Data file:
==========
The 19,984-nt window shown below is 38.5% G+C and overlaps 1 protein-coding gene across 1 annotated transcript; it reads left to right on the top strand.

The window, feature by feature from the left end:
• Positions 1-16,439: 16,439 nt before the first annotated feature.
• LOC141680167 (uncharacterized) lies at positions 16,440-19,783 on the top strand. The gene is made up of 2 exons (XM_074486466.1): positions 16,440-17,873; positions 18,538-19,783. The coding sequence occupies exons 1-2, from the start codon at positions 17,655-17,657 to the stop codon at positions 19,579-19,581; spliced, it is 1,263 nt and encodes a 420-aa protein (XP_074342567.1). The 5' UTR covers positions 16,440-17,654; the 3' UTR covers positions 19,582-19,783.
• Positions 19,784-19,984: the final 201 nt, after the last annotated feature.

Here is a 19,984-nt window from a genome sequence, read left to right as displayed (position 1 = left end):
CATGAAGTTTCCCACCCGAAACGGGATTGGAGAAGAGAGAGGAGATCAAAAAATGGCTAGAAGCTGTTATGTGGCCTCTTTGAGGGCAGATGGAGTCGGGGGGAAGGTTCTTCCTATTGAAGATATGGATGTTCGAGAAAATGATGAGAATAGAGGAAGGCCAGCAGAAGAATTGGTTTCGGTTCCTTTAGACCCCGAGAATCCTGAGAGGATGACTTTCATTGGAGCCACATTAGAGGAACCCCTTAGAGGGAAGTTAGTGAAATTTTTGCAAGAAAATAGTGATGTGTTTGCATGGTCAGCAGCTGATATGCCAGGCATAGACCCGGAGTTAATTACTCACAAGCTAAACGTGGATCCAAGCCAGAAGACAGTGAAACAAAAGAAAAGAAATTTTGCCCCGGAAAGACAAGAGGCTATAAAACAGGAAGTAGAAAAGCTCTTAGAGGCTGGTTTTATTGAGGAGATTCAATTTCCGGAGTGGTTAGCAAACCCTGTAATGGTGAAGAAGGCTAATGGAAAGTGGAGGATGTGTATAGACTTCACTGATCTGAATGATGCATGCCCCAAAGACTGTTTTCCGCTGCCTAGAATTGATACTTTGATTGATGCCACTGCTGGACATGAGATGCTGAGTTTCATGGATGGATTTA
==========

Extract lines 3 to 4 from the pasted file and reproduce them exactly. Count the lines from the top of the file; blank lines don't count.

• Positions 1-16,439: 16,439 nt before the first annotated feature.
• LOC141680167 (uncharacterized) lies at positions 16,440-19,783 on the top strand. The gene is made up of 2 exons (XM_074486466.1): positions 16,440-17,873; positions 18,538-19,783. The coding sequence occupies exons 1-2, from the start codon at positions 17,655-17,657 to the stop codon at positions 19,579-19,581; spliced, it is 1,263 nt and encodes a 420-aa protein (XP_074342567.1). The 5' UTR covers positions 16,440-17,654; the 3' UTR covers positions 19,582-19,783.